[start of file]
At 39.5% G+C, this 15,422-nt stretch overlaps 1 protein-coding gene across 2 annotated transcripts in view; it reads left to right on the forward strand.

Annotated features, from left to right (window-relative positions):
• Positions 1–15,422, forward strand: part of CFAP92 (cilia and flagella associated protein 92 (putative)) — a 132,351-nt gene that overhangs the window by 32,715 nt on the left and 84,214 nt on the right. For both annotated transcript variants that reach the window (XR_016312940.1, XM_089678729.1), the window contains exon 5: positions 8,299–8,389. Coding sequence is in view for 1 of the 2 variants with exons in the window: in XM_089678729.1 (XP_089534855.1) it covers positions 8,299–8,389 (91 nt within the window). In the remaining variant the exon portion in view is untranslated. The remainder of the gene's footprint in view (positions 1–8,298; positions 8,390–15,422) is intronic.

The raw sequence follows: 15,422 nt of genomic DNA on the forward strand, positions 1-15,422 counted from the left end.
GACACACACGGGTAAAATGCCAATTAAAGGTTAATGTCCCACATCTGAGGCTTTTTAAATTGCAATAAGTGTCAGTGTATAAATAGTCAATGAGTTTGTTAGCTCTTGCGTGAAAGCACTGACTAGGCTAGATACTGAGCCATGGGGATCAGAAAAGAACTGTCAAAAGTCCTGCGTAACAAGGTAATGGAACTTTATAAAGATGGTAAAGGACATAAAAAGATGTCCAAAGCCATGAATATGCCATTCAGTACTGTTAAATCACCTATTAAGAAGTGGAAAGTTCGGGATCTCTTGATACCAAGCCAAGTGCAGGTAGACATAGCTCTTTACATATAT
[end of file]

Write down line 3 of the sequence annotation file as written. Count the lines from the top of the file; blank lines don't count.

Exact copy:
• Positions 1–15,422, forward strand: part of CFAP92 (cilia and flagella associated protein 92 (putative)) — a 132,351-nt gene that overhangs the window by 32,715 nt on the left and 84,214 nt on the right. For both annotated transcript variants that reach the window (XR_016312940.1, XM_089678729.1), the window contains exon 5: positions 8,299–8,389. Coding sequence is in view for 1 of the 2 variants with exons in the window: in XM_089678729.1 (XP_089534855.1) it covers positions 8,299–8,389 (91 nt within the window). In the remaining variant the exon portion in view is untranslated. The remainder of the gene's footprint in view (positions 1–8,298; positions 8,390–15,422) is intronic.